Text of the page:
Everyone is a Genius.
During my years playing tens of thousands of hands of online poker I learned a very important lesson. Variance is a cruel, cruel mistress. If you play enough poker you’ll experience days, weeks, even months where you can do no wrong. You hit every straight or flush you’re drawing for, your pocket aces never get cracked and you make money hand over fist every time you sit down at the table. Many players confuse these hot streaks with their incredible edge in skill over their opponents. They take their newly flush bankrolls, sit down in bigger (read: more expensive) games and more often than not…they get crushed.
The mistake these players make is overrating their skill level based on being on the right side of statistical variance. They forget that right around the corner, somewhere, at some point, they’re going to be sitting on the other end of that variance and if they’re not careful it will wipe them out.
“Cool story, Jay…but what’s this got to do with investing?”
A lot, actually. In a bull market like the one we’ve experienced over the last few years everyone thinks they’re an investing genius. Buy a stock and watch it go up! Its easy!
Like with those poker players who confused a good run with superior skill, many investors are now doing the same. Greed is back in a big way. Every day it seems I’m reading another article about trying to unearth the next big multibagger stock. No longer are investors content with sitting back and earning market matching returns. Now is the time to take chances and get rich by crushing the market!
The only problem with that idea is that it will probably end very badly for you. Somewhere around the corner is another recession just waiting to crush unsuspecting investors. It is coming, we’re just getting some of that positive variance right now. These double digit positive returns aren’t the “new normal” just like those 600 point drops we saw during the financial crisis weren’t.
You can’t accurately assess your skill in anything when everything is going your way. Any idiot can pick winning stocks in a bull market, just like any idiot can ride a wave of good cards to a winning night at the poker table. The best poker players are the ones that lose the least or even find ways to eek out wins during the stretches where it seems everything is going against them. Just like the best investors can deliver results in bull and bear markets.
The reason I’m going into all this is because I want to tell you something about yourself, and I want to make sure you can handle it…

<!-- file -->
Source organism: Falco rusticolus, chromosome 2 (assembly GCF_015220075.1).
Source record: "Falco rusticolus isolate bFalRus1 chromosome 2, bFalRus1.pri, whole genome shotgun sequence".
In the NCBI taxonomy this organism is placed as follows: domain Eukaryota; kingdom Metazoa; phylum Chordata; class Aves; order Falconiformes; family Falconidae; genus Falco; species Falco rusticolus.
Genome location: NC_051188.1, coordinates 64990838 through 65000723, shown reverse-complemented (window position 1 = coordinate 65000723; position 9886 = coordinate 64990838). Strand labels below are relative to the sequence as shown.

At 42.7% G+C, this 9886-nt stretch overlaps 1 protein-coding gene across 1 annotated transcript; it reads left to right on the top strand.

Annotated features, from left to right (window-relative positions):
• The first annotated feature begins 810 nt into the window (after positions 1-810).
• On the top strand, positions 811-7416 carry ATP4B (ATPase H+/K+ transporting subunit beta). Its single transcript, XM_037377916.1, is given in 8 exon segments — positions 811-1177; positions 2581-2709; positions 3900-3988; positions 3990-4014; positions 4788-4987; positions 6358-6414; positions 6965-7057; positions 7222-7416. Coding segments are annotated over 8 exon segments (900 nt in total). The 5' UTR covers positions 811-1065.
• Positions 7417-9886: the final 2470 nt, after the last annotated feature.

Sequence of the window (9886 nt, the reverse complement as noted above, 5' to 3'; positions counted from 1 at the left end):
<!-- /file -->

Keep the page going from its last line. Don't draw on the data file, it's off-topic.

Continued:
You’re not good at picking stocks.
Take a minute, let that sink in… still with me? Ok…
Investors are a lot like fishermen. Find a fisherman and they’ll talk all day about the one time they hooked that 1000lb marlin. But you never seem to hear stories about all the tiny trout they catch, and certainly not about the days they came home with no fish at all! Just like investors will tell incessant stories about how they invested in Apple at $100/share or they got into Amazon.com back in 1999. But you’ll never seem to meet anyone that lost money by investing in Pets.com or the Facebook IPO.
I could write an entire post patting my back for the 700% returns I made on Sirius and XM back in the early days of satellite radio. Or even more recently how I bought into Ingersoll Rand at $12 per share and 3M at $35. You’d think I was an amazing investor, but what I wouldn’t tell you about is all the money I lost on Bank of America, Agilent Technologies and Royal Bank of Scotland.
Very few investors can outperform the market over an extended period of time. Warren Buffett is so confident in this fact that he made a $1,000,000 bet with any fund manager who thought they could outperform the S&P 500 over a 10 year period. (A bet he’s currently winning). The fact is that the vast majority of fund managers can’t beat the index on a consistent basis, so what makes you think that you can?
My point in all this is that you shouldn’t get carried away by the returns you’ve seen lately and throw away your asset allocation strategy in the name of swinging for the fences.
Investing in individual stocks and even searching for the next Google has its place, but the reason we come up with an asset allocation is to ensure ourselves steady returns in good markets as well as in bad. Right now the U.S. housing and stock market is on fire while Europe, Asia and Emerging Markets are struggling. It’s going to be really tempting to abandon your investments in those struggling areas to chase the high returns in the US markets. By doing so you’ll be consolidating your risk into one area and will be hung out to dry when the cards start to turn against you. The right move is to rebalance your holdings to fall in line with your asset allocation and remember not to let greed distract you from your goals.
Readers: Have you changed your investing focus in the recent market? Have you found yourself taking on more risk and investing in speculative stocks?
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